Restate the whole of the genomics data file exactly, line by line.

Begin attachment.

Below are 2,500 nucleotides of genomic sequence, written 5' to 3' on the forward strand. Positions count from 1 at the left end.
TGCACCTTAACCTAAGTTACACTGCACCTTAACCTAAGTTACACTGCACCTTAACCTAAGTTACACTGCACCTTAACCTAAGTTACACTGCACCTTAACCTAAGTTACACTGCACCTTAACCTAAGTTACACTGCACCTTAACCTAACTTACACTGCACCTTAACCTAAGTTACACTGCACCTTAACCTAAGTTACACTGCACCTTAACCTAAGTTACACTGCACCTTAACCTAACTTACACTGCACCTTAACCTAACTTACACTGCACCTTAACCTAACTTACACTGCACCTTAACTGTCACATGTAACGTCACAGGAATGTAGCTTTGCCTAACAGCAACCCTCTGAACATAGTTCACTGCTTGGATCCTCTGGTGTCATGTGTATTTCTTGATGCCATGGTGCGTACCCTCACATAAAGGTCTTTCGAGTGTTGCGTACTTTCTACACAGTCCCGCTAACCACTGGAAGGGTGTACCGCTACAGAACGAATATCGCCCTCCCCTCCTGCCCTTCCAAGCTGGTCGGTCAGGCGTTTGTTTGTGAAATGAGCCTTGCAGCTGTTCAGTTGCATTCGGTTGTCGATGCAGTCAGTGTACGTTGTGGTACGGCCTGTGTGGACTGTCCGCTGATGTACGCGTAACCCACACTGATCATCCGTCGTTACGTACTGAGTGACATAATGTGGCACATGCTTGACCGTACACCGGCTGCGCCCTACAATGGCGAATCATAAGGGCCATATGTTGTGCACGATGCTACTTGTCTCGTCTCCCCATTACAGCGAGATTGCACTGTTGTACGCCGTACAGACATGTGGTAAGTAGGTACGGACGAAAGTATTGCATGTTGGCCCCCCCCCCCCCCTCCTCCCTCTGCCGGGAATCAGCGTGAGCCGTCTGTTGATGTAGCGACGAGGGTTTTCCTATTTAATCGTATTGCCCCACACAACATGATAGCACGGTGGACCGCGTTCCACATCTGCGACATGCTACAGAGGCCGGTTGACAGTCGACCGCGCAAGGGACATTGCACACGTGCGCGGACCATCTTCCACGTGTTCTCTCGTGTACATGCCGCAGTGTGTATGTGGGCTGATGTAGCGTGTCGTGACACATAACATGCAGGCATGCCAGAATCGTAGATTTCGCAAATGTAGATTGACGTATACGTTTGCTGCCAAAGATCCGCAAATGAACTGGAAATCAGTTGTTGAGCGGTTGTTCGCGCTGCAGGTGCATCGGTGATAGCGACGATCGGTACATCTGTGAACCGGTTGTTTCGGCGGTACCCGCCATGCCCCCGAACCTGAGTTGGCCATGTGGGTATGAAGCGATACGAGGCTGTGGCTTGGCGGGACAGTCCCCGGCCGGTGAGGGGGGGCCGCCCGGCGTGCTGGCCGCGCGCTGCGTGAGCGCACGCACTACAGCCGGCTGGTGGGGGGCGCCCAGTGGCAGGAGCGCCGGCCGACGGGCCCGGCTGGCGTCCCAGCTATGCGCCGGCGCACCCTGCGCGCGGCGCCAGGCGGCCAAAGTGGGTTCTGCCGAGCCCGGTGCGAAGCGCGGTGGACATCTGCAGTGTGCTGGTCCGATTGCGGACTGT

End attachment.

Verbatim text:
Below are 2,500 nucleotides of genomic sequence, written 5' to 3' on the forward strand. Positions count from 1 at the left end.
TGCACCTTAACCTAAGTTACACTGCACCTTAACCTAAGTTACACTGCACCTTAACCTAAGTTACACTGCACCTTAACCTAAGTTACACTGCACCTTAACCTAAGTTACACTGCACCTTAACCTAAGTTACACTGCACCTTAACCTAACTTACACTGCACCTTAACCTAAGTTACACTGCACCTTAACCTAAGTTACACTGCACCTTAACCTAAGTTACACTGCACCTTAACCTAACTTACACTGCACCTTAACCTAACTTACACTGCACCTTAACCTAACTTACACTGCACCTTAACTGTCACATGTAACGTCACAGGAATGTAGCTTTGCCTAACAGCAACCCTCTGAACATAGTTCACTGCTTGGATCCTCTGGTGTCATGTGTATTTCTTGATGCCATGGTGCGTACCCTCACATAAAGGTCTTTCGAGTGTTGCGTACTTTCTACACAGTCCCGCTAACCACTGGAAGGGTGTACCGCTACAGAACGAATATCGCCCTCCCCTCCTGCCCTTCCAAGCTGGTCGGTCAGGCGTTTGTTTGTGAAATGAGCCTTGCAGCTGTTCAGTTGCATTCGGTTGTCGATGCAGTCAGTGTACGTTGTGGTACGGCCTGTGTGGACTGTCCGCTGATGTACGCGTAACCCACACTGATCATCCGTCGTTACGTACTGAGTGACATAATGTGGCACATGCTTGACCGTACACCGGCTGCGCCCTACAATGGCGAATCATAAGGGCCATATGTTGTGCACGATGCTACTTGTCTCGTCTCCCCATTACAGCGAGATTGCACTGTTGTACGCCGTACAGACATGTGGTAAGTAGGTACGGACGAAAGTATTGCATGTTGGCCCCCCCCCCCCCCTCCTCCCTCTGCCGGGAATCAGCGTGAGCCGTCTGTTGATGTAGCGACGAGGGTTTTCCTATTTAATCGTATTGCCCCACACAACATGATAGCACGGTGGACCGCGTTCCACATCTGCGACATGCTACAGAGGCCGGTTGACAGTCGACCGCGCAAGGGACATTGCACACGTGCGCGGACCATCTTCCACGTGTTCTCTCGTGTACATGCCGCAGTGTGTATGTGGGCTGATGTAGCGTGTCGTGACACATAACATGCAGGCATGCCAGAATCGTAGATTTCGCAAATGTAGATTGACGTATACGTTTGCTGCCAAAGATCCGCAAATGAACTGGAAATCAGTTGTTGAGCGGTTGTTCGCGCTGCAGGTGCATCGGTGATAGCGACGATCGGTACATCTGTGAACCGGTTGTTTCGGCGGTACCCGCCATGCCCCCGAACCTGAGTTGGCCATGTGGGTATGAAGCGATACGAGGCTGTGGCTTGGCGGGACAGTCCCCGGCCGGTGAGGGGGGGCCGCCCGGCGTGCTGGCCGCGCGCTGCGTGAGCGCACGCACTACAGCCGGCTGGTGGGGGGCGCCCAGTGGCAGGAGCGCCGGCCGACGGGCCCGGCTGGCGTCCCAGCTATGCGCCGGCGCACCCTGCGCGCGGCGCCAGGCGGCCAAAGTGGGTTCTGCCGAGCCCGGTGCGAAGCGCGGTGGACATCTGCAGTGTGCTGGTCCGATTGCGGACTGT